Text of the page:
(d) To establish a dedicated intensive training programme for sustainable development for small island developing States in the University Consortium of Small Island States;

(e) To strengthen technical assistance programmes in partnership with the United Nations Development Programme and the United Nations Office for South‑South Cooperation and regional institutions in small island developing States;

(f) To build national capacity, where appropriate, to utilize cost-benefit analysis for informed policymaking in the area of sustainable development, including models specific to small island developing States that evaluate the technical, financial, social, economic and environmental aspects related to the accession, ratification and implementation of multilateral environmental agreements and related instruments;

(g) To build national capacity to fulfil reporting requirements deriving from commitments made by small island developing States when signing international agreements and commitments;

(h) To establish national and regional information and communications technology platforms and information dissemination hubs in small island developing States to facilitate information exchange and cooperation, building on existing information and communication platforms, as appropriate;

(i) To enhance regional and interregional cooperation among small island developing States on education and training so as to identify and apply appropriate good practices as solutions to shared challenges;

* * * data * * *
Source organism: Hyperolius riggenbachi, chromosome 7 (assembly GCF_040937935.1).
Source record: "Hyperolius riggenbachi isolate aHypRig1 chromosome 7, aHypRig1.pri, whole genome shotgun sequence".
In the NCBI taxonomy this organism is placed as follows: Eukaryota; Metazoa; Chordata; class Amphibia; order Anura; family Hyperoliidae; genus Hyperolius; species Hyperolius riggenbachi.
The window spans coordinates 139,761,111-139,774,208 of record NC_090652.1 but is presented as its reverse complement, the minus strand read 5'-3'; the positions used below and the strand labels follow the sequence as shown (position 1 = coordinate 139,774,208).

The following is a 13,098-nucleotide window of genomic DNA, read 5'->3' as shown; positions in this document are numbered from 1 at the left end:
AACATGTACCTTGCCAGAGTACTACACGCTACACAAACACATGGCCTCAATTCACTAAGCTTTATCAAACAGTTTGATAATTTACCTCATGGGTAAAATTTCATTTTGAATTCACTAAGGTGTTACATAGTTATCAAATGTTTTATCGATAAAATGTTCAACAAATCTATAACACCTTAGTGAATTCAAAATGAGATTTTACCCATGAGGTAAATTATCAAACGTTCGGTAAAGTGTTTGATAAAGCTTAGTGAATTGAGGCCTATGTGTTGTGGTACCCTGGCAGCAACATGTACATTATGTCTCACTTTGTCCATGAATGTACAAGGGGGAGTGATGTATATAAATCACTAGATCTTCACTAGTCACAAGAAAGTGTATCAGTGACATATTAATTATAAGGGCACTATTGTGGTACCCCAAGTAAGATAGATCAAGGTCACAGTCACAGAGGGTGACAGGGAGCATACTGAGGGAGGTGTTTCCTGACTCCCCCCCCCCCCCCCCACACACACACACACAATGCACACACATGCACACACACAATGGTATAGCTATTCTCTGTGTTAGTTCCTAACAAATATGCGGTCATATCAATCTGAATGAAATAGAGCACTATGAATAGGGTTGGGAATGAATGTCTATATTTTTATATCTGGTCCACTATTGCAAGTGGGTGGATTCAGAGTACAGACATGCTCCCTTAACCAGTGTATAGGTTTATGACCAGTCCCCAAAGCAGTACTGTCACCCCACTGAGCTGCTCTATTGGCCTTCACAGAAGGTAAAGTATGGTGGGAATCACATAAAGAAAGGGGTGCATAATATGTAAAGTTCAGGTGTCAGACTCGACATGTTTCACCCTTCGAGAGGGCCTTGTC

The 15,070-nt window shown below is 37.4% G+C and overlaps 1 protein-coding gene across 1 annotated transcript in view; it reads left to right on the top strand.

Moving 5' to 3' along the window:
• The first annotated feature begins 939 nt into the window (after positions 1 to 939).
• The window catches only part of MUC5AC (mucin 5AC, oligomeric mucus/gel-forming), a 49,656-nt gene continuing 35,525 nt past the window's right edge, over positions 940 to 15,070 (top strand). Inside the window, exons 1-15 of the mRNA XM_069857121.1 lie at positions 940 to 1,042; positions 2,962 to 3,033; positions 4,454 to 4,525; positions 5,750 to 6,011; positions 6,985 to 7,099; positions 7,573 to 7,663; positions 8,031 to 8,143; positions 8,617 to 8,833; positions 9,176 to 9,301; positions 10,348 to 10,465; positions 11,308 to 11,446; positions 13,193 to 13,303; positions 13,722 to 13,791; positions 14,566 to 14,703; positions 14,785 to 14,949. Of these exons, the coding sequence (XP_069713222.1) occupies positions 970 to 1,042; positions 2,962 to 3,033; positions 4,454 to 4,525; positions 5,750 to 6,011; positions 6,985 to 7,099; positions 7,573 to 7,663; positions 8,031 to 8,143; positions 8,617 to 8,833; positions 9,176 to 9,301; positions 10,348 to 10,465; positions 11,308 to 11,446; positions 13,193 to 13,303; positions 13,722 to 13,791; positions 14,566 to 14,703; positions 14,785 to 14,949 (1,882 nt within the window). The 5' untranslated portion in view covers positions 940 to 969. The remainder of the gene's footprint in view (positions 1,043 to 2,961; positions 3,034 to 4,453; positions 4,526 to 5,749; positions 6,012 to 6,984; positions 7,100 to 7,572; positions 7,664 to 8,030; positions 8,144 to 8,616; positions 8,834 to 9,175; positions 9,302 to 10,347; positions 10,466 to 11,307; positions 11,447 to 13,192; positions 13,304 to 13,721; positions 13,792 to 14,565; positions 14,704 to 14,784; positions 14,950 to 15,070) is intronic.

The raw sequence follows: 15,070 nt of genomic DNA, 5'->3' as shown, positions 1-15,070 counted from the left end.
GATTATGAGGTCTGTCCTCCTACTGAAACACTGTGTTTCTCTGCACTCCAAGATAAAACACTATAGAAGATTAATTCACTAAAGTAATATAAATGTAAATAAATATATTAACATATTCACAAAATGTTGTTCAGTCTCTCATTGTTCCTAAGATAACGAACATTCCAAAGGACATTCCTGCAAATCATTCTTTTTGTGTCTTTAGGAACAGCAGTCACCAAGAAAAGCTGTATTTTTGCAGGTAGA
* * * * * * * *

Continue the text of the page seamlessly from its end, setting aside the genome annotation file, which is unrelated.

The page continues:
(j) To ensure that women are fully and equally able to benefit from capacity development and that institutions are inclusive and supportive of women at all levels, including at the senior leadership levels.

Technology

110. We recognize that access by small island developing States to appropriate reliable, affordable, modern and environmentally sound technologies is critical to achieving their sustainable development objectives and in fostering an environment that provides incentives for innovation and entrepreneurship and that science, technology and innovation are essential enablers and drivers for sustainable development.

111. In this regard, we reaffirm our commitment to support the efforts of small island developing States to gain access, on mutually agreed terms, to appropriate, reliable, affordable, modern and environmentally sound technologies and know-how and to increase connectivity and the use of information and communications technology through improved infrastructure, training and national legislation, as well as public and private sector involvement.